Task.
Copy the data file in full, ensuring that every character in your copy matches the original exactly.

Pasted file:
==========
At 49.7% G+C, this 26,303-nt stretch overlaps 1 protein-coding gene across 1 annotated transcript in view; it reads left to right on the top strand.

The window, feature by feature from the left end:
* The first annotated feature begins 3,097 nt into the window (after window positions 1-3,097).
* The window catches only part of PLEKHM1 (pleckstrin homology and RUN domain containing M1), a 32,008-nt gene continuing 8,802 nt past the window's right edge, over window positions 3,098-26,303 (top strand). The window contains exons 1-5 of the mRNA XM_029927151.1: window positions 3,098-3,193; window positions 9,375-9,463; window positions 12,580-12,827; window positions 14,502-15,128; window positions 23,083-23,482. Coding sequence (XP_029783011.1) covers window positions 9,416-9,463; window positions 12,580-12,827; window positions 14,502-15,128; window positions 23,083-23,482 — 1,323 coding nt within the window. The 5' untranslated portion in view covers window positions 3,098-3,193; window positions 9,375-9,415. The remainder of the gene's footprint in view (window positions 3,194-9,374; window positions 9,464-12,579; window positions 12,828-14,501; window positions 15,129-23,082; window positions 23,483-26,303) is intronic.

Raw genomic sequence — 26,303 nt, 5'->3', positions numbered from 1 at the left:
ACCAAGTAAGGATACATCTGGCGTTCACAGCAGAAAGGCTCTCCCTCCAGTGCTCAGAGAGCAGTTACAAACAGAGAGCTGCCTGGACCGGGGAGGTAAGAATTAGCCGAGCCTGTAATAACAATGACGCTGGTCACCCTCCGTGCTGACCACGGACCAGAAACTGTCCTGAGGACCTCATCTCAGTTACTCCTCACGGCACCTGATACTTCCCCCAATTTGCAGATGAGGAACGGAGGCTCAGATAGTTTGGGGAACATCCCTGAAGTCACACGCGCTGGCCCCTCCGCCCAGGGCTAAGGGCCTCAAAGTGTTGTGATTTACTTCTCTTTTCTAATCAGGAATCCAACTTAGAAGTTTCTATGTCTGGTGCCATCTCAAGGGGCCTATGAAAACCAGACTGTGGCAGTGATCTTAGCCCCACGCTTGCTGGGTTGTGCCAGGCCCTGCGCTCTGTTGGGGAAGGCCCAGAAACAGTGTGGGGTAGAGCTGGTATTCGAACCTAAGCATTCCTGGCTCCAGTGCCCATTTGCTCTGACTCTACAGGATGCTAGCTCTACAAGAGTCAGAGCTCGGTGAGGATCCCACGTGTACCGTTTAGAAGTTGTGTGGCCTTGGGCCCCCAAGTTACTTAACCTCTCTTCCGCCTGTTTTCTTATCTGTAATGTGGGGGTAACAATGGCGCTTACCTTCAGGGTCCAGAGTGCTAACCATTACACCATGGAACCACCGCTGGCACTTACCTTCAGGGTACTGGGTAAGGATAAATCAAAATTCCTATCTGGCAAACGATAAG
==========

At 49.7% G+C, this 26,303-nt stretch overlaps 1 protein-coding gene across 1 annotated transcript in view; it reads left to right on the top strand.

The window, feature by feature from the left end:
* The first annotated feature begins 3,097 nt into the window (after window positions 1-3,097).
* The window catches only part of PLEKHM1 (pleckstrin homology and RUN domain containing M1), a 32,008-nt gene continuing 8,802 nt past the window's right edge, over window positions 3,098-26,303 (top strand). The window contains exons 1-5 of the mRNA XM_029927151.1: window positions 3,098-3,193; window positions 9,375-9,463; window positions 12,580-12,827; window positions 14,502-15,128; window positions 23,083-23,482. Coding sequence (XP_029783011.1) covers window positions 9,416-9,463; window positions 12,580-12,827; window positions 14,502-15,128; window positions 23,083-23,482 — 1,323 coding nt within the window. The 5' untranslated portion in view covers window positions 3,098-3,193; window positions 9,375-9,415. The remainder of the gene's footprint in view (window positions 3,194-9,374; window positions 9,464-12,579; window positions 12,828-14,501; window positions 15,129-23,082; window positions 23,483-26,303) is intronic.

Raw genomic sequence — 26,303 nt, 5'->3', positions numbered from 1 at the left:
ACCAAGTAAGGATACATCTGGCGTTCACAGCAGAAAGGCTCTCCCTCCAGTGCTCAGAGAGCAGTTACAAACAGAGAGCTGCCTGGACCGGGGAGGTAAGAATTAGCCGAGCCTGTAATAACAATGACGCTGGTCACCCTCCGTGCTGACCACGGACCAGAAACTGTCCTGAGGACCTCATCTCAGTTACTCCTCACGGCACCTGATACTTCCCCCAATTTGCAGATGAGGAACGGAGGCTCAGATAGTTTGGGGAACATCCCTGAAGTCACACGCGCTGGCCCCTCCGCCCAGGGCTAAGGGCCTCAAAGTGTTGTGATTTACTTCTCTTTTCTAATCAGGAATCCAACTTAGAAGTTTCTATGTCTGGTGCCATCTCAAGGGGCCTATGAAAACCAGACTGTGGCAGTGATCTTAGCCCCACGCTTGCTGGGTTGTGCCAGGCCCTGCGCTCTGTTGGGGAAGGCCCAGAAACAGTGTGGGGTAGAGCTGGTATTCGAACCTAAGCATTCCTGGCTCCAGTGCCCATTTGCTCTGACTCTACAGGATGCTAGCTCTACAAGAGTCAGAGCTCGGTGAGGATCCCACGTGTACCGTTTAGAAGTTGTGTGGCCTTGGGCCCCCAAGTTACTTAACCTCTCTTCCGCCTGTTTTCTTATCTGTAATGTGGGGGTAACAATGGCGCTTACCTTCAGGGTCCAGAGTGCTAACCATTACACCATGGAACCACCGCTGGCACTTACCTTCAGGGTACTGGGTAAGGATAAATCAAAATTCCTATCTGGCAAACGATAAG